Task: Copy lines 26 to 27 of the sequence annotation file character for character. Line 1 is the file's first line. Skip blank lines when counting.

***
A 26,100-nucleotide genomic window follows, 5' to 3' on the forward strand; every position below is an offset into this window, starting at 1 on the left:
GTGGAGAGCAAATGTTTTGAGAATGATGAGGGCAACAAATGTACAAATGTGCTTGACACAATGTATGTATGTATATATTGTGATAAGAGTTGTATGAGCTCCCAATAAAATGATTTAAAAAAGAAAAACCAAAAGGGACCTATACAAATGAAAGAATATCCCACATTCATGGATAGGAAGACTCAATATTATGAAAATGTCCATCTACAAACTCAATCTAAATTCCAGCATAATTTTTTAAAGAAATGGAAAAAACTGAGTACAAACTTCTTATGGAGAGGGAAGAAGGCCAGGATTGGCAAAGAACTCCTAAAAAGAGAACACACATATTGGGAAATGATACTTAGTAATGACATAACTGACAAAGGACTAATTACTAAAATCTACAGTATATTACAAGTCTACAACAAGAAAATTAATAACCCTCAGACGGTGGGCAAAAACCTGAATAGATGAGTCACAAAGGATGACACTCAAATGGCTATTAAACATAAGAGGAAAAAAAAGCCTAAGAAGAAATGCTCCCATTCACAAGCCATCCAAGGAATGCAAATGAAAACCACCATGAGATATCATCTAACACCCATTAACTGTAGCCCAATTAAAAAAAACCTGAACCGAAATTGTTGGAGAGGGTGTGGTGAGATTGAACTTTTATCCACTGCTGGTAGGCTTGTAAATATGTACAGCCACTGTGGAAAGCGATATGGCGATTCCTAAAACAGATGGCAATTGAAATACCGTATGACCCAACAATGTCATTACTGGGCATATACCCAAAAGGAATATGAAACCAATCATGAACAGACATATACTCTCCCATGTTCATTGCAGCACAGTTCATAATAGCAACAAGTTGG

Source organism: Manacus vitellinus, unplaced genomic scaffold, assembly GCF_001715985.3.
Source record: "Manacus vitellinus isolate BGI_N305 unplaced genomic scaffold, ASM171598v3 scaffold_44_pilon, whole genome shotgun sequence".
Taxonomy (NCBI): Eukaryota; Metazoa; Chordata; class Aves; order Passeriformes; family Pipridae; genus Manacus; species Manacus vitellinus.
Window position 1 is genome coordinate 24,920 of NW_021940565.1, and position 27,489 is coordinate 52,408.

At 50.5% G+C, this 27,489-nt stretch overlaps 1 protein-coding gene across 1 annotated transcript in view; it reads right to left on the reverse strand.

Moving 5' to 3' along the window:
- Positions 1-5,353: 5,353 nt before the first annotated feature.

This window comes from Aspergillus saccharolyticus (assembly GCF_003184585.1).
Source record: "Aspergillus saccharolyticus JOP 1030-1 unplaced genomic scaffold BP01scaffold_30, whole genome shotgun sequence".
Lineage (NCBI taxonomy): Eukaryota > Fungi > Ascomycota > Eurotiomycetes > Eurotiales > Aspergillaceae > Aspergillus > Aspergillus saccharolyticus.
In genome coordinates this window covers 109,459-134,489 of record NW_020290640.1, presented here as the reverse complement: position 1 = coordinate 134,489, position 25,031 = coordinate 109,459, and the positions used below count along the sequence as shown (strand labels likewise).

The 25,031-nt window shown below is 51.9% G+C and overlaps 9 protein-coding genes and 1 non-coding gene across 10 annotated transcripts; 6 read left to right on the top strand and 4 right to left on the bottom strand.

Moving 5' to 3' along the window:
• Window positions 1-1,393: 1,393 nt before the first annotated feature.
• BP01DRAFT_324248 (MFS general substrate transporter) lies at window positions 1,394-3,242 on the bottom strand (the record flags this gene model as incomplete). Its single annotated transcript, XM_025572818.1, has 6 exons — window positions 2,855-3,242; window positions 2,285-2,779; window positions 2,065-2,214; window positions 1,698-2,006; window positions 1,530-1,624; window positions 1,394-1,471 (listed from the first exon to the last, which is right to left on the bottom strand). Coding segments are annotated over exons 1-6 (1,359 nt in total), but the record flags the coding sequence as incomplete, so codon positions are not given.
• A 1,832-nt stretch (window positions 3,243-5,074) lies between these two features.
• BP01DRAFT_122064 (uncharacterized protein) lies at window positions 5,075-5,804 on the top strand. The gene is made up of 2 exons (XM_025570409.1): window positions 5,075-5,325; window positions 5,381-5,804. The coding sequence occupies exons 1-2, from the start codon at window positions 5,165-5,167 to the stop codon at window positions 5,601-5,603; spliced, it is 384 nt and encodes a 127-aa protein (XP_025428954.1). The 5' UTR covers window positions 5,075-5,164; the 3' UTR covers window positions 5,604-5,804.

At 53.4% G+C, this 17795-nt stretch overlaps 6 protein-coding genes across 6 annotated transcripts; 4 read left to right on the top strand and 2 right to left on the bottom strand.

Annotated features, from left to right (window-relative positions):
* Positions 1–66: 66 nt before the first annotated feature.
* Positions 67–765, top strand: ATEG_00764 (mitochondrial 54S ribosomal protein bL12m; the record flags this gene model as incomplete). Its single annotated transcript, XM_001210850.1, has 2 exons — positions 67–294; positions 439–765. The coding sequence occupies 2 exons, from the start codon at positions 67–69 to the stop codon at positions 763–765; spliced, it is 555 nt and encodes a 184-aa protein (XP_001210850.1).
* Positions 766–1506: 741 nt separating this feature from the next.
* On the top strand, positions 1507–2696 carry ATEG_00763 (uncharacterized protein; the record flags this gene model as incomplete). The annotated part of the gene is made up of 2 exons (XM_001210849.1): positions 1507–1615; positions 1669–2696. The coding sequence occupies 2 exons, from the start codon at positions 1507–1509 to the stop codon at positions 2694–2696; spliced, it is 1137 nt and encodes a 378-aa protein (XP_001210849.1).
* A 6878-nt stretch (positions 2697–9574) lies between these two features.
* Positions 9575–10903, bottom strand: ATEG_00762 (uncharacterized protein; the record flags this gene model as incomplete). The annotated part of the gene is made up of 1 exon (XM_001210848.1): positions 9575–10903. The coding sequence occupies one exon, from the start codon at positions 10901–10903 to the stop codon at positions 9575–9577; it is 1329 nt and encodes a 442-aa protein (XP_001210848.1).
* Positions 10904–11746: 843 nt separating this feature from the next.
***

* A 6878-nt stretch (positions 2697–9574) lies between these two features.
* Positions 9575–10903, bottom strand: ATEG_00762 (uncharacterized protein; the record flags this gene model as incomplete). The annotated part of the gene is made up of 1 exon (XM_001210848.1): positions 9575–10903. The coding sequence occupies one exon, from the start codon at positions 10901–10903 to the stop codon at positions 9575–9577; it is 1329 nt and encodes a 442-aa protein (XP_001210848.1).